Richard Bach wrote in Illusions, "You teach best what you most need to learn." Frankly, that scares me.
I've noticed that with my second set of kids, born almost a quarter century after the first set, it's getting easier to teach them things. They still grate on my nerves just like the first set, but I have a sliver of additional patience now, and when I offer some snippet of wisdom or a how-to, it flies out of my mouth like it's been waiting backstage for a long time. Perhaps the information comes from long ago archives when I did all this parenting stuff before, or maybe I've forgotten most of it and am making things up as I go along. I have no clue.
It's a different world than it was in 1987 when my first child was born. I'll have to revise the curriculum. Back then, 6th grade was still part of elementary school. Now it's part of junior high (which was once called "middle school"). Ninth grade is part of high school now though it was once part of middle/junior high. A child's success in Kindergarten is now said to determine his or her success throughout the school years. I don't know why they have to keep raising bars and lowering thresholds. And the tests. Those keep changing, too, and the severity of their import. No wonder kids take Prozac these days.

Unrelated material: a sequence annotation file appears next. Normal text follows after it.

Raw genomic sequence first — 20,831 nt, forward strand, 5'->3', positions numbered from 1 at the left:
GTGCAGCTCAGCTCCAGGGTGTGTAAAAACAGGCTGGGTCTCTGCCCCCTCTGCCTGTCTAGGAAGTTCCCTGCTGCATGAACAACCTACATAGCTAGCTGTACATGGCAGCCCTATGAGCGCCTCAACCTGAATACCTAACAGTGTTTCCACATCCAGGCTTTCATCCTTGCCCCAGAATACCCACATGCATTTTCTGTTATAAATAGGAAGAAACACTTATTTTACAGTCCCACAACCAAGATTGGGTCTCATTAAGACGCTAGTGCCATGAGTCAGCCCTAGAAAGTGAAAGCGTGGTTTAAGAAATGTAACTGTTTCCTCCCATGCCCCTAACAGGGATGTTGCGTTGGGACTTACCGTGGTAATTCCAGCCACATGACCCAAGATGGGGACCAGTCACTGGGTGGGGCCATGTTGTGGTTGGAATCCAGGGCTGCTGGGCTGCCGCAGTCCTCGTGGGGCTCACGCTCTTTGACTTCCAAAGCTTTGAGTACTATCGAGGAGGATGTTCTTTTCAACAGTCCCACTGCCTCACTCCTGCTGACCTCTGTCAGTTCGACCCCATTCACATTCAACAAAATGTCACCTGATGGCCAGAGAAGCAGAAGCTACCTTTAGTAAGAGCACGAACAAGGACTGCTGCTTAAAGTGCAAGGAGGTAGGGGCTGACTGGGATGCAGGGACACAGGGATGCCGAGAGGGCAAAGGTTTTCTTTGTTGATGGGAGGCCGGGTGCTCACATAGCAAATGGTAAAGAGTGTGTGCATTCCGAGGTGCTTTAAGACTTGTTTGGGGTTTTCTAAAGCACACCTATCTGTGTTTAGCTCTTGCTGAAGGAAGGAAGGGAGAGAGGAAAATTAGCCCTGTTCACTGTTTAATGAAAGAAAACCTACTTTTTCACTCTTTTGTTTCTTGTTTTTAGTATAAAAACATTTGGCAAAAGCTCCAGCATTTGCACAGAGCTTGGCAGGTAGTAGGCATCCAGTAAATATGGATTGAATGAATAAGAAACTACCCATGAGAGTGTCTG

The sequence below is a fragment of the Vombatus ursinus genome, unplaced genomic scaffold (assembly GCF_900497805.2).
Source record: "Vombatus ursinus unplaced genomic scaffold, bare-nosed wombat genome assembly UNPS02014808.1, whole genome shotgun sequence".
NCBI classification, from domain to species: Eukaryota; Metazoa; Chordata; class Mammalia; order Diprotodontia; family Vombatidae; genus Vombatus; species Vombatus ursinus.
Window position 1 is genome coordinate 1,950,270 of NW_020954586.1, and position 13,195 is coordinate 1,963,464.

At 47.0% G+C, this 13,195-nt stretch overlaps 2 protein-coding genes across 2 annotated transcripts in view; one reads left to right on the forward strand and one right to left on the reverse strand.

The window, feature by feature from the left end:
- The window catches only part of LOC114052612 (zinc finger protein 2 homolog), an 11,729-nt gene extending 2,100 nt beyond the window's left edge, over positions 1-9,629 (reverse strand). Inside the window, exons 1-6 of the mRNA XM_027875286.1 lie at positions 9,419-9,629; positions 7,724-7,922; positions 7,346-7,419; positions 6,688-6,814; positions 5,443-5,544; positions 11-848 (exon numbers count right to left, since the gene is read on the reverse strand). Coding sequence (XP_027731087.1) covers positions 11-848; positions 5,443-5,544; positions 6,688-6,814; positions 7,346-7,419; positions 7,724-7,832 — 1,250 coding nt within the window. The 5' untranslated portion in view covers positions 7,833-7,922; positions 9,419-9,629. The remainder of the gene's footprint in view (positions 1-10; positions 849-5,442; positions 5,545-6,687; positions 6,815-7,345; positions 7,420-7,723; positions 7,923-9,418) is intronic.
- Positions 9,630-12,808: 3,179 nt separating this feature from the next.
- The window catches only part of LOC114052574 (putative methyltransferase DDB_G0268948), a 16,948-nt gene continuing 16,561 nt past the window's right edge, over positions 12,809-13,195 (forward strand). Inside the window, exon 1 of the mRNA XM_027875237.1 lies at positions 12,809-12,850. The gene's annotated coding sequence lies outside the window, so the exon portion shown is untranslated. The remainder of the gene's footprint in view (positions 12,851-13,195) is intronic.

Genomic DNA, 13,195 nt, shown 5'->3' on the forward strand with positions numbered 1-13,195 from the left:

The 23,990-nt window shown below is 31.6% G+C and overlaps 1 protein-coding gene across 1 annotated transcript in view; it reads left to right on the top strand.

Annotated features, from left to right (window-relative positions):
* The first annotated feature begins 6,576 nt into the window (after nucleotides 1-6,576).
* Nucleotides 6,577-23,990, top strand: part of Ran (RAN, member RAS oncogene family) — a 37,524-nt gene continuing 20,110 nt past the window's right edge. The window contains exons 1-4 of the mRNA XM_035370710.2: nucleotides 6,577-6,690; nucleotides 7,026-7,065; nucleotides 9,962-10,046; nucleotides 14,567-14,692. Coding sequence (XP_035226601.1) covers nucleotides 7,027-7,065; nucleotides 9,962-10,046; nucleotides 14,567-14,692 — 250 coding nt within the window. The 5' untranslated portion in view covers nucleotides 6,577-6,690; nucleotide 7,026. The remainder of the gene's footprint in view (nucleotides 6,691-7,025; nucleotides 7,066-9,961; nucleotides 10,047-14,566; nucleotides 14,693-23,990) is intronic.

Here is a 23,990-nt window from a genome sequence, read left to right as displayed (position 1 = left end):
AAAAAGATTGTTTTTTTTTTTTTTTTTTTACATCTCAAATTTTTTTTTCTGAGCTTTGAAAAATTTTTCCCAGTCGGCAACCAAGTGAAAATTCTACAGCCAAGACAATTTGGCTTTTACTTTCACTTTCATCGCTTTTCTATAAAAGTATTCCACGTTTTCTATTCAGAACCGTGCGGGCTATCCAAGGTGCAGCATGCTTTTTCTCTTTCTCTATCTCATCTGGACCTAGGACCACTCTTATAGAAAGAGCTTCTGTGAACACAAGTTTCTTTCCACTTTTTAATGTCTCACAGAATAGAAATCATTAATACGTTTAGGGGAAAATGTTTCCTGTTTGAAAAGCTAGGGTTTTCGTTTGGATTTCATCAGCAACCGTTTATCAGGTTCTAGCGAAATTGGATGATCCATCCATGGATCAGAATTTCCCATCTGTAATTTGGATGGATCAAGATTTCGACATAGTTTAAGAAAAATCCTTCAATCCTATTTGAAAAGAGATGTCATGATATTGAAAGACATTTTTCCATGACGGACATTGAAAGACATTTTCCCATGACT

My youngest daughter starts Pre-K this year and I bought her new backpack and uniforms the other day. It dawned on me that I have at least fourteen more years of waiting for kids to finish school, of intensive parenthood. When it's all said and done, I'll have watched at least 24 school years go by, 24 years of homework, 24 years of parent-teacher conferences, 24 years of shopping for new school clothes and supplies. This wake-up made me panic some. Will I survive all this again?
I vividly remember longing for a reprieve, for the day I wouldn't have to worry about kid's grades and school performance anymore and here I've signed up for it all again. No wonder people called me crazy. So what was I thinking when I signed up for parenthood again?
It could very well be that I didn't learn my lessons the first time. This might be remedial parenthood. My older kids grew up fine, but maybe that was beginner's luck. That was just a drill. This is the real and final test of my skills as a parent. I have no excuses now, can't shuck responsibility and say, "This is my first set and I'm clueless." No more rehearsals or the excuse of ignorance.
So life might just be saying to me as one who writes about life and is in the midst of remedial parenthood, You have a lot to learn. I've been told that more than once. It didn't hurt when I was young. As I've gotten older, it stings a little.
So are all parent/teachers forever learners? And do forever learners teach/learn parenting to the grave? When will I get a break?
The expression, "Learn by Heart" comes from a mistaken analysis of anatomical functions made by the ancient Greeks. They believed that the seat of thought was in the heart. As a species we've made lots of mistakes. We even hang on to illogical expressions because they're "cute" or because we're fond of what's familiar. Maybe I've become a fan of lifelong learning, of living as a child with children.
I'll be almost 60 when my last child graduates from high school. I've learned, at least, that parenthood doesn't end there. I may only be an adjunct teacher once my kids leave home but hey, I'll take any rest I can get.